The Reserve Bank of India (RBI) on Monday has put its foot down on the issue of big dividend payments to the government.
The central bank transfers the surplus generated from its functions to the government at the end of each financial year, after accounting for any funds transferred to the contingency reserve or the asset development fund. It follows July-June financial year.
The central bank, which released its annual report recently, highlighted that it was adopting a new surplus distribution policy.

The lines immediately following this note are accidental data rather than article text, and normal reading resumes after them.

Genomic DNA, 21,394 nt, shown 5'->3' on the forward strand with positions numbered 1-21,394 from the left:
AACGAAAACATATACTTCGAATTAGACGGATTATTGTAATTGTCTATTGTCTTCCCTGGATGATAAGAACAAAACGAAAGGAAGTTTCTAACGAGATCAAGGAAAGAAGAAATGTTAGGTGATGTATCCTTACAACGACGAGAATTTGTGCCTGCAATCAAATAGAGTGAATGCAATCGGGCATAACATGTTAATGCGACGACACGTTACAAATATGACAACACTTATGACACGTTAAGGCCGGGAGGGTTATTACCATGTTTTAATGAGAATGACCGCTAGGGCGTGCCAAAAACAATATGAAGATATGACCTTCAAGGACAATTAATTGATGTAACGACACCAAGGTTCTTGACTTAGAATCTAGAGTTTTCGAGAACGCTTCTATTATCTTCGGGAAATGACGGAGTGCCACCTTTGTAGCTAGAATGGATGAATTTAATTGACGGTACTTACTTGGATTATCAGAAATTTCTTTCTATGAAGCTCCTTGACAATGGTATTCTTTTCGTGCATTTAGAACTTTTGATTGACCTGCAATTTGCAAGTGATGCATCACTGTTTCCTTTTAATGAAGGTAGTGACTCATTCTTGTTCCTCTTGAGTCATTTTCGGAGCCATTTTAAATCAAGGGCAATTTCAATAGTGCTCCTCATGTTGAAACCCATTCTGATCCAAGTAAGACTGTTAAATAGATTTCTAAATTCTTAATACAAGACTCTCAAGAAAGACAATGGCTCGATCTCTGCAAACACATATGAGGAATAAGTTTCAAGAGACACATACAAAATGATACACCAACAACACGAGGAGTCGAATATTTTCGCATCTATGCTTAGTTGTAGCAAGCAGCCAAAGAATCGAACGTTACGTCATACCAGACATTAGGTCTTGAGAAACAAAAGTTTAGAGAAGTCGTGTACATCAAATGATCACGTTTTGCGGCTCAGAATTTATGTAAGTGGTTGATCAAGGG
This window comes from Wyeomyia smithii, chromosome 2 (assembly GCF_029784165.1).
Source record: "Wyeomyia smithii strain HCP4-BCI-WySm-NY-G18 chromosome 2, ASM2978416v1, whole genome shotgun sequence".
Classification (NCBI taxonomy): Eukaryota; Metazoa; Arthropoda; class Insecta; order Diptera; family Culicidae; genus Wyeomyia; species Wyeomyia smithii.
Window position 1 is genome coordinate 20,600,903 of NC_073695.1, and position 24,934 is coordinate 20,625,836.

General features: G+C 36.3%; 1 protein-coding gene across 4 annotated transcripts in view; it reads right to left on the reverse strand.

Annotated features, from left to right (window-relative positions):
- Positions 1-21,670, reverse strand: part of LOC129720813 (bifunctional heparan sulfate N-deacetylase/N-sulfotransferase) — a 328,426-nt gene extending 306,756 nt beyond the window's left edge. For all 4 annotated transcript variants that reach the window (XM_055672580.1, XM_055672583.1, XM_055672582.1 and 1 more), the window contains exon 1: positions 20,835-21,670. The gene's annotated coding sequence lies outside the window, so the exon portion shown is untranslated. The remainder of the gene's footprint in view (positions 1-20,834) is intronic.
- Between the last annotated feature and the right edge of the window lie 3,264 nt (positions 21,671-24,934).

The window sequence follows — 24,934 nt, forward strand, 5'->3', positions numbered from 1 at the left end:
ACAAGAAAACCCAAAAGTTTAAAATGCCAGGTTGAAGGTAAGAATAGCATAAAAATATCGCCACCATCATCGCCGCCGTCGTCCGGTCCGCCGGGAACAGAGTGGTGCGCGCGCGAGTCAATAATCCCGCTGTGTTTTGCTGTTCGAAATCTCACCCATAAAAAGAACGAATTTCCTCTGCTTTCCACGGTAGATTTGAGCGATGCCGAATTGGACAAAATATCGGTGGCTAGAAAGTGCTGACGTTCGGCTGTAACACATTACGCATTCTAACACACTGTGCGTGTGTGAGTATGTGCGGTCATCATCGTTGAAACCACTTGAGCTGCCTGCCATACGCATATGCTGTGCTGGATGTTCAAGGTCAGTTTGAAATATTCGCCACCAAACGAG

The apex bank stated that since continuous transfers and substantial transfers weaken the RBI's balance sheet, going forward, it will have to consider its own provisioning requirements, before transferring the annual surplus to the government.
However, the government is not on board on this suggestion.
Earlier, RBI said transfer of surplus to the government rose by 63.08 percent to Rs 50,000 crore during the financial year ended June 30, 2018. It had transferred a surplus of Rs 30,659 crore to the government in financial year 2016-17.
Under the RBI Act, 1934, the central bank is required to pay the government its surplus after making provisions for bad and doubtful debts, depreciation in assets and, contribution to staff and superannuation fund among others.